Payment for salaries, employee benefits and other compensation increased by $1,388,678. Total compensation includes base salaries, bonuses, benefits and other reportable compensation recorded by fiscal year.
The forms include compensation for several administrative and faculty employees, reported as a total of salary and benefits and any deferred compensation. The highest-paid employees include President and CEO Kwang-Wu Kim with a total compensation of $651,091; Senior Vice President and outgoing Provost Stan Wearden with a total compensation of $323,375; former Vice President of Business Affairs and CFO Richard Dowsek—who stepped in as interim CFO in Spring 2016 after the departure of Michelle Gates—with a total compensation of $260,900; Vice President of Legal Affairs and General Counsel Patricia Bergeson with a total compensation of $257,687 and Senior Associate Provost Suzanne Blum Malley with a total compensation of $241,202.
The 2016 form also includes the first year of Vice President of Student Affairs Sharon Wilson-Taylor’s salary after she succeeded Mark Kelly in September 2016. Wilson-Taylor’s total compensation was $222,808. Kelly’s total compensation through Aug. 6, 2016, was $212,645.
Other employees annual compensation listed on the form include former Dean of Graduate Studies Constantin Rasinariu, $219,314; former Dean of the School of the Fine and Performing Arts Onye Ozuzu, $214,715; Dean of the School of Liberal Arts and Sciences Steven Corey, $195,933; former Vice President of Marketing & Communications Deborah Maue, $233,498; former Associate Vice President of Technology Services Byron Nash, $236,336; Associate Vice President of Budget Planning and Analysis Cynthia Gonya, $212,699; Special Counsel for Labor Relations Terence Smith, $228,246; Former Associate Dean John Green, $205,129; and former Dean of the School of Liberal Arts and Sciences Deborah
The 2015 form listed Kim as the only administrator to receive a bonus—$40,000—double his bonus for the previous year. Kim also received a bonus of $41,000 in 2016. The 2016 form lists Green as the only other person to receive a bonus, $14,687.
Columbia’s endowment increased for the second year in a row, growing from $131,641,189 at the beginning of reporting year 2015 to $141,980,157 at the beginning of reporting year 2016. The college ended the year with an endowment of $173,049,139.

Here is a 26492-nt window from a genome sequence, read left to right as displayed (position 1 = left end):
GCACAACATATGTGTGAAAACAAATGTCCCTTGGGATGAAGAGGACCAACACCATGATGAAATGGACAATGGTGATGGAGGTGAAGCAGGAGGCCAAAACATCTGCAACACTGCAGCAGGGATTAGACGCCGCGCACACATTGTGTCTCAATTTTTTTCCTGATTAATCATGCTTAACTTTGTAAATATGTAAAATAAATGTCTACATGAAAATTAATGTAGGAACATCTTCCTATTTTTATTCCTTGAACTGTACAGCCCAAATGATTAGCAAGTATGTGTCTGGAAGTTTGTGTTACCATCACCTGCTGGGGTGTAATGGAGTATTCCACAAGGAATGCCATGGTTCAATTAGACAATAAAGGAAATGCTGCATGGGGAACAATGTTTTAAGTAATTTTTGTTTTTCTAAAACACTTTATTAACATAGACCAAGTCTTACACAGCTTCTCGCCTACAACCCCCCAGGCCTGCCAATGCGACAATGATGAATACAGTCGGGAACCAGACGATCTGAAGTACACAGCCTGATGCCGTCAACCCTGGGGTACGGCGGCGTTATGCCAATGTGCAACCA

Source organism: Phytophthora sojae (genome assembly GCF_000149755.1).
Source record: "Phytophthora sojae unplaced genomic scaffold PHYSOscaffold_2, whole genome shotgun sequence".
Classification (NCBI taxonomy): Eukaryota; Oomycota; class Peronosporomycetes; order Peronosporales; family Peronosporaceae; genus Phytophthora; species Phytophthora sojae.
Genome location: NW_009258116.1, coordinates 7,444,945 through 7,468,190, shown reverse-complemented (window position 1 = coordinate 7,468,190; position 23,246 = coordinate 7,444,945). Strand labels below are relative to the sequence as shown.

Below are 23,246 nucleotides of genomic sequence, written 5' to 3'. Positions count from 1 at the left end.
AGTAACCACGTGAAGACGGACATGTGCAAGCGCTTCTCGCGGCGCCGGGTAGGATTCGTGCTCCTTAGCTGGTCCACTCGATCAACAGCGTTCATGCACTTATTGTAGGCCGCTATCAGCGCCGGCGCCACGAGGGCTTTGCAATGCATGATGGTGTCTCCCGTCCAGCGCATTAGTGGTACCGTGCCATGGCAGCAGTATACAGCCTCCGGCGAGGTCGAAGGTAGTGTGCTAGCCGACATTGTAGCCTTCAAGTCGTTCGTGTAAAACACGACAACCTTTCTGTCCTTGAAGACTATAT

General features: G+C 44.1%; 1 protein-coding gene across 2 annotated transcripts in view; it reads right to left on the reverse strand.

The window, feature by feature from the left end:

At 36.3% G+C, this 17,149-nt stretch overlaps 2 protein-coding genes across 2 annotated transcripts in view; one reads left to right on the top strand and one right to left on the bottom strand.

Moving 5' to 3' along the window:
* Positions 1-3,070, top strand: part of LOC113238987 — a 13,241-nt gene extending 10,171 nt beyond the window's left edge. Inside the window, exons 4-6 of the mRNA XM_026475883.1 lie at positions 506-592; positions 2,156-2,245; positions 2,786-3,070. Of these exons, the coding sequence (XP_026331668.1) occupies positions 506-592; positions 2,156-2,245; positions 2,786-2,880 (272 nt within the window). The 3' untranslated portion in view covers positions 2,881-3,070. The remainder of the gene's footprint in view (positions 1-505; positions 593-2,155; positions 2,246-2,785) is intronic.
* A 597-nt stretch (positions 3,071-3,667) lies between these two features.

“The [investment] market was kind to a lot of institutions, and a lot of higher education institutions saw their endowments improve that year,” Tarrer said.
The Board of Trustees decided 95.46 percent of the funds were board-designated, meaning the funds would be put toward the endowment fund.
Permanent endowments, for which the donor decides funds should be used specifically for endowment, were 1.5 percent of the total endowment. Temporarily restricted endowment funds, which are maintained for a specified amount of time, were listed as 3.04 percent of the total amount.
The college also listed investments of $51,462,000 on its Statement of Activities outside the US (schedule F). The investments are not listed on the 2015 form. Associate Vice President and Controller Matt Jaehrling said the difference can possibly be attributed to reporting requirement changes by the IRS that required the college to break down investments differently.
The college hires fund managers who buy mutual funds for the endowment, Tarrer said.
“They’ll make decisions as to where to plop that funding,” he said. “It depends on who the fund manager is that we’re hiring and where they’re actually investing our dollars that sit in our endowment.”
Correction 12/10/18 at 1:10 p.m.: Constantin Rasinariu’s name was misspelled in a previous version of this article. The Chronicle regrets this error.